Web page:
CEDAR CITY – An Enoch man was sentenced in 5th District Court for attempted murder earlier this week in connection with the shooting of a motorcyclist in Cedar City in 2013.
James Alan Reynolds, 57, was sentenced Tuesday to serve three years to life in prison in connection with the 2013 incident that put then 21-year-old Santa Clara resident Austin Sharpe in the hospital after he was shot twice in the back.
Reynolds pleaded guilty – but mentally ill – to first-degree felony attempted murder in June, according to court documents. As part of a plea deal, a felony charge for leaving the scene of an accident causing bodily injury and two misdemeanor charges for reckless driving and discharging a firearm from a vehicle were dropped.
Prior to being taken to prison, Reynolds will spend time at the Utah State Hospital until he is considered “medically stabilized,” according to court documents.
On Aug. 15, 2013, Sharpe had been riding his motorcycle on Main Street in Cedar City when he was approached from behind by Reynolds, who was also riding a motorcycle and running from Cedar City Police officers who had attempted to stop him for a traffic violation. When he drew close to Sharpe, Reynolds shot at Sharpe multiple times with a .22-caliber rifle.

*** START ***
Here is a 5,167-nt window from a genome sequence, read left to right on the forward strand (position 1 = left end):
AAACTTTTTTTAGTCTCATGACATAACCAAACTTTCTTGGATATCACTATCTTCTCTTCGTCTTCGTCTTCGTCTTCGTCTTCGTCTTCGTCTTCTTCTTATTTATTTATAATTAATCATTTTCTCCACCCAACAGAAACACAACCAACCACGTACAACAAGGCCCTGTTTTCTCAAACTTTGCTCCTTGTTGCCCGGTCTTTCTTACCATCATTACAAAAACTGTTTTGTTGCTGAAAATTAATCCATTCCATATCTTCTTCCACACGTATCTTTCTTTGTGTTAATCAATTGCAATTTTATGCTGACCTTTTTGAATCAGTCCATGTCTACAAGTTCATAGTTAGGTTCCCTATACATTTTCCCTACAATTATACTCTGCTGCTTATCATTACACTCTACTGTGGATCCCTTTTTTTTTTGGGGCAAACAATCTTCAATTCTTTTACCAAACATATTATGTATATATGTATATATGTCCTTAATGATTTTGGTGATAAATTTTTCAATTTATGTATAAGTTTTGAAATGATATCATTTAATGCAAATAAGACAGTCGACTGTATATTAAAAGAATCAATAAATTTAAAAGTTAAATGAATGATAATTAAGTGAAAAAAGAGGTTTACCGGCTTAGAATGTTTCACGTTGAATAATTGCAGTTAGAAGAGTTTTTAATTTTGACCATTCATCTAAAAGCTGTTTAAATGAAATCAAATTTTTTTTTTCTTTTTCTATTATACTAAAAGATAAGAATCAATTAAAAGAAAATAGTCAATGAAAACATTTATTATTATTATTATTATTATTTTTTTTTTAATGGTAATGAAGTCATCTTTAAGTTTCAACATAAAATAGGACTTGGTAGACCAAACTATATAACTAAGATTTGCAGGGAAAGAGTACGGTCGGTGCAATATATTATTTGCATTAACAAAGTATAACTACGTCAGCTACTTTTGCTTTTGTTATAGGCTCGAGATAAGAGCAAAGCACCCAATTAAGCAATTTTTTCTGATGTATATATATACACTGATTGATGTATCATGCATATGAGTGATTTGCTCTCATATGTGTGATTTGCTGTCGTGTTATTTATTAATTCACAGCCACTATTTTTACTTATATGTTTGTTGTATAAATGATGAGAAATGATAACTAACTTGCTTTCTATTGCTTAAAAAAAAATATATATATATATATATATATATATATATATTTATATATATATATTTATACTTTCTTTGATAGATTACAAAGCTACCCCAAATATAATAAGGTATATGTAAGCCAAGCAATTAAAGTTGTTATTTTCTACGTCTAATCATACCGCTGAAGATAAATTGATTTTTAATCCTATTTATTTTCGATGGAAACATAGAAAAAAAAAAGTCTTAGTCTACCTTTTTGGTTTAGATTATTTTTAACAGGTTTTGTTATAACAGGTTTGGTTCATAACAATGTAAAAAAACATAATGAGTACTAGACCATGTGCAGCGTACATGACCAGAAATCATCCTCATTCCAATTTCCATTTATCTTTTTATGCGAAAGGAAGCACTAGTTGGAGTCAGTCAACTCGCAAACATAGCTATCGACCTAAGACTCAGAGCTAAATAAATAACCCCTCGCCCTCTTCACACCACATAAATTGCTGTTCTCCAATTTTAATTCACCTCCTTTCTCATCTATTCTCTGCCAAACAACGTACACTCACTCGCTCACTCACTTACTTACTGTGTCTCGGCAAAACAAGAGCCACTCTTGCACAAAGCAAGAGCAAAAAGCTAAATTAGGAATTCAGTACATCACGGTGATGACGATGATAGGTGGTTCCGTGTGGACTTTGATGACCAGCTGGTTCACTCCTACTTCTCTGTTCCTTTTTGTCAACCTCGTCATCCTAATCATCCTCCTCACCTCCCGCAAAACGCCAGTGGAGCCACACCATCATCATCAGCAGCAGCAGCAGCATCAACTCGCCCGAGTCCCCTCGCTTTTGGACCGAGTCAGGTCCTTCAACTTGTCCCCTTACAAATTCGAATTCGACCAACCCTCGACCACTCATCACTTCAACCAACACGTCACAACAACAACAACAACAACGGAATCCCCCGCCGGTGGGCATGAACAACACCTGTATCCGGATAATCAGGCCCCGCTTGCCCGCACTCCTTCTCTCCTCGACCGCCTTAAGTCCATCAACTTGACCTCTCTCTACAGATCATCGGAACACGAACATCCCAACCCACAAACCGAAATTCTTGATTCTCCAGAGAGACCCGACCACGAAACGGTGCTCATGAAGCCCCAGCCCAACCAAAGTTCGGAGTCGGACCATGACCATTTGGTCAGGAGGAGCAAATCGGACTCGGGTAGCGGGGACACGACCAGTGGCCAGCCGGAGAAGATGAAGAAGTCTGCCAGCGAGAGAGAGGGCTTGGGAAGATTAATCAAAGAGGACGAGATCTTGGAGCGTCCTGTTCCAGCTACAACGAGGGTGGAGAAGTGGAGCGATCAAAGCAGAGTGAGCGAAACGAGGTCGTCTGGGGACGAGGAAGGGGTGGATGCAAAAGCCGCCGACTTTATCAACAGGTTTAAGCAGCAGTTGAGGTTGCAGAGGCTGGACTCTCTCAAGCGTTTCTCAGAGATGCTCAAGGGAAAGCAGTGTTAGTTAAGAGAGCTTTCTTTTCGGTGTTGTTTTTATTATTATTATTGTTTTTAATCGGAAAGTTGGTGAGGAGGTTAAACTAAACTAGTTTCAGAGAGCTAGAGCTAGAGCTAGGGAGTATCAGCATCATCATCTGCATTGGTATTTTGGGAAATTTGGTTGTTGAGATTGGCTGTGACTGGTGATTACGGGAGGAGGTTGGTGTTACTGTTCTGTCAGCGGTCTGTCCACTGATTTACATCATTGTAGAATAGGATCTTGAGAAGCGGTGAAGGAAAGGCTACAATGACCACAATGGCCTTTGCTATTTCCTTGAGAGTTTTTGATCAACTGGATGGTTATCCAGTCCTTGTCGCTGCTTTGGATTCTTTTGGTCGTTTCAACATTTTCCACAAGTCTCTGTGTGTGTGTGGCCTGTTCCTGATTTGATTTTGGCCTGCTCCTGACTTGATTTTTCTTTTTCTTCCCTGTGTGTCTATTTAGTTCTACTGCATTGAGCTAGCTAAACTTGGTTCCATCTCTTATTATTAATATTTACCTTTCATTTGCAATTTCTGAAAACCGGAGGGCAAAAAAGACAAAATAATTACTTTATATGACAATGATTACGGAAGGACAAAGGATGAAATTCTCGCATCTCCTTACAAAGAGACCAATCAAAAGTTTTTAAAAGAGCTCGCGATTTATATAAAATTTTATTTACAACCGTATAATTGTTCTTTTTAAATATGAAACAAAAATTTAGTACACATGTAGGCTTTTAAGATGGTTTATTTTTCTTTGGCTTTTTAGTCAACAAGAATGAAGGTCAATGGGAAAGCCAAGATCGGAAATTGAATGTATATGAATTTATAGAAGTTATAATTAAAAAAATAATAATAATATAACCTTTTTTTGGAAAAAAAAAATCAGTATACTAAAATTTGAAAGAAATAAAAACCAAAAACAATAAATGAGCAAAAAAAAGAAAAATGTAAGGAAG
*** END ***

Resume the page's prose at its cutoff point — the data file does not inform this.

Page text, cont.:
“The motorcyclist (Sharpe) veered right off the roadway before ultimately crashing into a parked car in the La Fiesta Parking lot,” a City Cedar Police officer wrote in a probable cause statement supporting Reynolds’ arrest.
Sharpe was taken to Valley View Medical Center in Cedar City and then flown by medical helicopter to Dixie Regional Medical Center in St. George in critical condition.
As for Reynolds, he ultimately ran into the side of a passing car while attempting to pass through an intersection against a red light. The crash left Reynolds’ motorcycle inoperable, and he was captured.
Two people in the car Reynolds crashed into sustained minor injuries at the time.
While Sharpe was recovering from the shooting at DRMC, a group of over 40 riders from four different motorcycle clubs came together and held a tribute ride for their fellow biker.
The ride started on St. George Boulevard in St. George and ended in a vacant parking lot right across the street from the room Sharpe was staying in at DRMC .
The riders formed two long lines in the parking lot and, in a moment of silence, all raised their helmets to Sharpe and then revved their engines as loudly as they could.
“Anyone on two wheels is our brother,” said Cody Painter, then-president of the St. George Street Bikes club.
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